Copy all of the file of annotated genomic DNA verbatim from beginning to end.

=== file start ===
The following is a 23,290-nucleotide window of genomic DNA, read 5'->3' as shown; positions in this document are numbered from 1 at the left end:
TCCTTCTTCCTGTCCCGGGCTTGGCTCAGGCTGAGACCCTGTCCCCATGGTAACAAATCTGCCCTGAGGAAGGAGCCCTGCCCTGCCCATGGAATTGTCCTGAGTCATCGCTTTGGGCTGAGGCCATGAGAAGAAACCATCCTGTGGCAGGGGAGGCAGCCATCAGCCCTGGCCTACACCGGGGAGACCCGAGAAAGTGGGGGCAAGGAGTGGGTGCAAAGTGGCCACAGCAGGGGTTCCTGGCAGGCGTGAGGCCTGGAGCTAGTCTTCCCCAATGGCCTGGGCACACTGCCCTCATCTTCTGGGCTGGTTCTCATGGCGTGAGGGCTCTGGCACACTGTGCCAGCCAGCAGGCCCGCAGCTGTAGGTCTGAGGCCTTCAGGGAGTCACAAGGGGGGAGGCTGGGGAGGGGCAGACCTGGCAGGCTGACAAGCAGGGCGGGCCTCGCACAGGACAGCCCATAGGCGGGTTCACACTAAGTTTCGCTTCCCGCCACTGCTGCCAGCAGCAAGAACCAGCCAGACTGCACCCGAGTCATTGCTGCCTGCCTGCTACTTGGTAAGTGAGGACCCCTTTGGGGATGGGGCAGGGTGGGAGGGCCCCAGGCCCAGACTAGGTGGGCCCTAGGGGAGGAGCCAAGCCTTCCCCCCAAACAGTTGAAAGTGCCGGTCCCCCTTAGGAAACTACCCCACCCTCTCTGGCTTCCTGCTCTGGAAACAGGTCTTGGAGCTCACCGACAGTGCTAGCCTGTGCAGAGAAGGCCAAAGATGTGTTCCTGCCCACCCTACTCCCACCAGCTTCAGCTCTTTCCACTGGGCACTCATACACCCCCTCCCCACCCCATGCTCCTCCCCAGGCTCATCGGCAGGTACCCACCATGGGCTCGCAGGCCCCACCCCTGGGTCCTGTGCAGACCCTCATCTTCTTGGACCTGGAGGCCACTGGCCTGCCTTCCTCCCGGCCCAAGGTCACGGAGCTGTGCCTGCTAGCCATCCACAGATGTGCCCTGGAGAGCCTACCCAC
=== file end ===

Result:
The following is a 23,290-nucleotide window of genomic DNA, read 5'->3' as shown; positions in this document are numbered from 1 at the left end:
TCCTTCTTCCTGTCCCGGGCTTGGCTCAGGCTGAGACCCTGTCCCCATGGTAACAAATCTGCCCTGAGGAAGGAGCCCTGCCCTGCCCATGGAATTGTCCTGAGTCATCGCTTTGGGCTGAGGCCATGAGAAGAAACCATCCTGTGGCAGGGGAGGCAGCCATCAGCCCTGGCCTACACCGGGGAGACCCGAGAAAGTGGGGGCAAGGAGTGGGTGCAAAGTGGCCACAGCAGGGGTTCCTGGCAGGCGTGAGGCCTGGAGCTAGTCTTCCCCAATGGCCTGGGCACACTGCCCTCATCTTCTGGGCTGGTTCTCATGGCGTGAGGGCTCTGGCACACTGTGCCAGCCAGCAGGCCCGCAGCTGTAGGTCTGAGGCCTTCAGGGAGTCACAAGGGGGGAGGCTGGGGAGGGGCAGACCTGGCAGGCTGACAAGCAGGGCGGGCCTCGCACAGGACAGCCCATAGGCGGGTTCACACTAAGTTTCGCTTCCCGCCACTGCTGCCAGCAGCAAGAACCAGCCAGACTGCACCCGAGTCATTGCTGCCTGCCTGCTACTTGGTAAGTGAGGACCCCTTTGGGGATGGGGCAGGGTGGGAGGGCCCCAGGCCCAGACTAGGTGGGCCCTAGGGGAGGAGCCAAGCCTTCCCCCCAAACAGTTGAAAGTGCCGGTCCCCCTTAGGAAACTACCCCACCCTCTCTGGCTTCCTGCTCTGGAAACAGGTCTTGGAGCTCACCGACAGTGCTAGCCTGTGCAGAGAAGGCCAAAGATGTGTTCCTGCCCACCCTACTCCCACCAGCTTCAGCTCTTTCCACTGGGCACTCATACACCCCCTCCCCACCCCATGCTCCTCCCCAGGCTCATCGGCAGGTACCCACCATGGGCTCGCAGGCCCCACCCCTGGGTCCTGTGCAGACCCTCATCTTCTTGGACCTGGAGGCCACTGGCCTGCCTTCCTCCCGGCCCAAGGTCACGGAGCTGTGCCTGCTAGCCATCCACAGATGTGCCCTGGAGAGCCTACCCAC